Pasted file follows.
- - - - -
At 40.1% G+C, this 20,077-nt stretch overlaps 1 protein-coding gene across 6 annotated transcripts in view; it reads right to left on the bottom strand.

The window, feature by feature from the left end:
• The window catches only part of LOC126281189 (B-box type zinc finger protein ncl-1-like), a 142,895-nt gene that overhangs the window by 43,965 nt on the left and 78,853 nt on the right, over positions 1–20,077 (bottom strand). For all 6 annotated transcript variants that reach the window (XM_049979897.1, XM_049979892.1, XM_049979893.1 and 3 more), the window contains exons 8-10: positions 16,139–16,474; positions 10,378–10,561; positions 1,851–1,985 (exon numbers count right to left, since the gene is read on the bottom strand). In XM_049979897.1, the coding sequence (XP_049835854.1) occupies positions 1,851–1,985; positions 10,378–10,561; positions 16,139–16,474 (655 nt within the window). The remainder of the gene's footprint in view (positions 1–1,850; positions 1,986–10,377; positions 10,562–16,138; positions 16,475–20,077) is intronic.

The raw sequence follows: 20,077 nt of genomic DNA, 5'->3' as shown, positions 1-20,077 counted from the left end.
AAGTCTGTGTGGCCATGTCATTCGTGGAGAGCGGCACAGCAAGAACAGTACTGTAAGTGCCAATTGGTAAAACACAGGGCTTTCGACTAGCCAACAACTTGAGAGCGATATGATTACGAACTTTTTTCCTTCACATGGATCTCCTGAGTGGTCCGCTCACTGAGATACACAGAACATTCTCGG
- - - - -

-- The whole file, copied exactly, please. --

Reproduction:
At 40.1% G+C, this 20,077-nt stretch overlaps 1 protein-coding gene across 6 annotated transcripts in view; it reads right to left on the bottom strand.

The window, feature by feature from the left end:
• The window catches only part of LOC126281189 (B-box type zinc finger protein ncl-1-like), a 142,895-nt gene that overhangs the window by 43,965 nt on the left and 78,853 nt on the right, over positions 1–20,077 (bottom strand). For all 6 annotated transcript variants that reach the window (XM_049979897.1, XM_049979892.1, XM_049979893.1 and 3 more), the window contains exons 8-10: positions 16,139–16,474; positions 10,378–10,561; positions 1,851–1,985 (exon numbers count right to left, since the gene is read on the bottom strand). In XM_049979897.1, the coding sequence (XP_049835854.1) occupies positions 1,851–1,985; positions 10,378–10,561; positions 16,139–16,474 (655 nt within the window). The remainder of the gene's footprint in view (positions 1–1,850; positions 1,986–10,377; positions 10,562–16,138; positions 16,475–20,077) is intronic.

The raw sequence follows: 20,077 nt of genomic DNA, 5'->3' as shown, positions 1-20,077 counted from the left end.
AAGTCTGTGTGGCCATGTCATTCGTGGAGAGCGGCACAGCAAGAACAGTACTGTAAGTGCCAATTGGTAAAACACAGGGCTTTCGACTAGCCAACAACTTGAGAGCGATATGATTACGAACTTTTTTCCTTCACATGGATCTCCTGAGTGGTCCGCTCACTGAGATACACAGAACATTCTCGG